Since the orgasm gap was first described, there has been further research into orgasms experienced and it seems that heterosexual cis-women are even worse off than their bisexual and lesbian counterparts. Lesbian women are more likely to orgasm during partnered sex, and bisexual women are much more likely to orgasm when having same sex intercourse. Yet, when heterosexual cis-women use masturbation and self-pleasure, orgasms happens more quickly and more frequently. So why can’t my heterosexual cis-ters get an orgasm in partnered sex?
For many young cis-women, as their sexual health doctor I am one of the first people that they speak to in depth about their first sexual experience − most often they want a sexual health screening or contraception (and frequently they need emergency contraception). They have not been told to expect very much from their first sexual encounter; the experience was painful, swift and they are not eager to try it again. It’s awful to hear. Yet, worse still, many patients that I meet – from those just starting out to those going through the menopause – admit that they are unsure if they even really know what an orgasm feels like.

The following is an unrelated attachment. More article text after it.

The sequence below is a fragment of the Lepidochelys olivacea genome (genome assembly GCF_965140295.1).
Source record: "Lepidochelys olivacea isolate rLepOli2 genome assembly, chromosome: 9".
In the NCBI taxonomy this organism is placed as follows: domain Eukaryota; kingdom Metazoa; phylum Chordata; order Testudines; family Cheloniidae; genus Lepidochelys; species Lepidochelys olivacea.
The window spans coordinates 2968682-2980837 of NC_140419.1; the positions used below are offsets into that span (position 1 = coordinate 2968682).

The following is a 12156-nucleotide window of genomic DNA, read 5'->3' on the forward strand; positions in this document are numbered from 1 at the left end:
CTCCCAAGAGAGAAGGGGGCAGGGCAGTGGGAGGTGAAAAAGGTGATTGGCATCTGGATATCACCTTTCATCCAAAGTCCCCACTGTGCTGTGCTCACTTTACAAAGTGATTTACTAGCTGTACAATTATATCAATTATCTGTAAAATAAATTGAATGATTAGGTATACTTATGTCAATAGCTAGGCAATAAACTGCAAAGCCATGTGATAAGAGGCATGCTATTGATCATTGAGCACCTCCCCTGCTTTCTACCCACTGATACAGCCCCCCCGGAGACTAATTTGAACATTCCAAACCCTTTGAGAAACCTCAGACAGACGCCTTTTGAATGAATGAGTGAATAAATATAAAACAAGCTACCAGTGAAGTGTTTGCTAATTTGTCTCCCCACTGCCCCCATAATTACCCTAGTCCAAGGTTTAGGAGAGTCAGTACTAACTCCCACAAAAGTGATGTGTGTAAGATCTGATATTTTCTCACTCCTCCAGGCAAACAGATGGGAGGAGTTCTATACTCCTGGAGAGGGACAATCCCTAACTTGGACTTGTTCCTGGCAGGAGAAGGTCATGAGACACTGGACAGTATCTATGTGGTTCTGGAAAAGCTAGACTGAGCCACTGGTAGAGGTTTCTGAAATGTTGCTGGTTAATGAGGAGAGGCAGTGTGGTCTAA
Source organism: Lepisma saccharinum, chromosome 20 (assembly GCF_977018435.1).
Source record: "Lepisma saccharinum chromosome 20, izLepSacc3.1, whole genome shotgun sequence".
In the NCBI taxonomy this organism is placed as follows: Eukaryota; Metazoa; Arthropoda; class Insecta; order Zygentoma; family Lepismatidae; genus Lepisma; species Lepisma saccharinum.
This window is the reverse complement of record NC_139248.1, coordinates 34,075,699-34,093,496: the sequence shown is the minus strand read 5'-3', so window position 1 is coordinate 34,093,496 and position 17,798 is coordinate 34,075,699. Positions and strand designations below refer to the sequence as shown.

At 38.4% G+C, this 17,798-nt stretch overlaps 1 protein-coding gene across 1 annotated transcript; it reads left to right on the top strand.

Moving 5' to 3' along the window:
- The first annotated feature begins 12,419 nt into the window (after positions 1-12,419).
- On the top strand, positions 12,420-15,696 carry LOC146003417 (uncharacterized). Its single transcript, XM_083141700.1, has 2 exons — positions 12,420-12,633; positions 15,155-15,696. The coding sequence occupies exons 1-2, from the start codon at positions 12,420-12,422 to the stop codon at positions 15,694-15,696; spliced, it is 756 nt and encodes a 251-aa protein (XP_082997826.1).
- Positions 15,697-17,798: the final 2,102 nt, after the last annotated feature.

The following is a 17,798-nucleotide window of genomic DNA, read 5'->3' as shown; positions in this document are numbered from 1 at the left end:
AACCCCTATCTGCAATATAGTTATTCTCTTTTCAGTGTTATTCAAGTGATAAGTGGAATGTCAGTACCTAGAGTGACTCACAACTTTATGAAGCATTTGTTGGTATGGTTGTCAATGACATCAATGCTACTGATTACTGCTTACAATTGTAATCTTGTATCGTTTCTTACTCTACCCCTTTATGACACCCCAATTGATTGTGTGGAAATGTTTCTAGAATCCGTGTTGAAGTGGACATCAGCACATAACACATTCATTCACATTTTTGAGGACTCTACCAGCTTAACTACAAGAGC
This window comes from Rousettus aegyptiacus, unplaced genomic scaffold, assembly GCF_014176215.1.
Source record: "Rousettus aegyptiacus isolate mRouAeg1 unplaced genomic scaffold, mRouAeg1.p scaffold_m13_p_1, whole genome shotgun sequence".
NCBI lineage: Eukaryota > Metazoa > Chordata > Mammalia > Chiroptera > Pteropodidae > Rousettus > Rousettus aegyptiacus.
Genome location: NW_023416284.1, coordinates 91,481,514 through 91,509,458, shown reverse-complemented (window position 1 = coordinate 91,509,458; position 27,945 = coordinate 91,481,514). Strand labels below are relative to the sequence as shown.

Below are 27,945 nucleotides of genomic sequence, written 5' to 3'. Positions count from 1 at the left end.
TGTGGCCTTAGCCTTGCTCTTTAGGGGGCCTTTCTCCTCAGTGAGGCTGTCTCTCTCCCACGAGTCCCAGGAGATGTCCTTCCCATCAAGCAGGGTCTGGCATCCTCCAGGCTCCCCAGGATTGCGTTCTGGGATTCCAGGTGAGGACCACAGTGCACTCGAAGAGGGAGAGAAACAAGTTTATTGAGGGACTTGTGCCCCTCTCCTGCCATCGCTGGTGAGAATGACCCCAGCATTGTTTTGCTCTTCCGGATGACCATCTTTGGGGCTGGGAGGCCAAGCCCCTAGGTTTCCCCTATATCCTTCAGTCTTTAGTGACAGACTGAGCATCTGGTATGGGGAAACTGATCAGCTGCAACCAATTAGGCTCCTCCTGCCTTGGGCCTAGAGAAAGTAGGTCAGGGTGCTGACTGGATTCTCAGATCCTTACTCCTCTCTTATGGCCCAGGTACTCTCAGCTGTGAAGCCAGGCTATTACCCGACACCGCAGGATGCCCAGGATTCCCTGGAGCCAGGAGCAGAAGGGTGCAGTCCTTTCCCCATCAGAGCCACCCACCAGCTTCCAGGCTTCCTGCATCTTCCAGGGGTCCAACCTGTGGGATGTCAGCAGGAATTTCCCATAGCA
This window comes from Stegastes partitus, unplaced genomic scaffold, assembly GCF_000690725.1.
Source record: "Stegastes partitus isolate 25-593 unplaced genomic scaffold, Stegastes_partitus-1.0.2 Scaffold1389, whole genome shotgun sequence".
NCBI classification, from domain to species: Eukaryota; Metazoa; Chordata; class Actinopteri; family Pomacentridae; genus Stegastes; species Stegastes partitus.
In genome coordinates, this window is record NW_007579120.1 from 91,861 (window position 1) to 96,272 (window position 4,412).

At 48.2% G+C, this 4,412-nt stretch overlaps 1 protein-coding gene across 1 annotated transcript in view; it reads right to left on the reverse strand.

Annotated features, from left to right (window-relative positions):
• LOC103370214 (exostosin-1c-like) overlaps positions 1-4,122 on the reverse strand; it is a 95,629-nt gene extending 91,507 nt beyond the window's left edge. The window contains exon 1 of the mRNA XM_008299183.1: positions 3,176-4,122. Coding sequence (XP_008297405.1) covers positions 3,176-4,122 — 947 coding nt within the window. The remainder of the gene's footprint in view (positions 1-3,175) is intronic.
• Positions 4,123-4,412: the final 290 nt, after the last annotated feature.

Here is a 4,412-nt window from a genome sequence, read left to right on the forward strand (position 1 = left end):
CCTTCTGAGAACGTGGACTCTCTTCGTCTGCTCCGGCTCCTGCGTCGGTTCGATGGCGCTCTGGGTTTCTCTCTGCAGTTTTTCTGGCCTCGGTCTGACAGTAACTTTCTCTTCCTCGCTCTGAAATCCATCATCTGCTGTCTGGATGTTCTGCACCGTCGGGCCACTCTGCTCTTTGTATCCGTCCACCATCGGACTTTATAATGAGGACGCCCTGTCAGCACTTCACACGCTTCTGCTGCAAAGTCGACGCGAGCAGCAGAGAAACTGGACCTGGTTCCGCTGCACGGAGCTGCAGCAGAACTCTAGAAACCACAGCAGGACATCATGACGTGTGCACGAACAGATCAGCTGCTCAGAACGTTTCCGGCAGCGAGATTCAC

It is estimated that 10% of cis-women have anorgasmia, meaning that they have never experienced an orgasm, but it is likely that a significant number may orgasm if given the right support. Cis-women are conditioned to make men feel good whilst denying their own pleasure. We are less likely to receive oral sex and much more likely to give oral in casual encounters, even though receiving oral can be much more fundamental to us achieving sexual pleasure. This silencing has maintained one of the greatest sexual myths – that for cis-women, achieving orgasm is difficult. The truth is, it isn’t difficult for many, and this is a myth that needs to be consigned to the history books.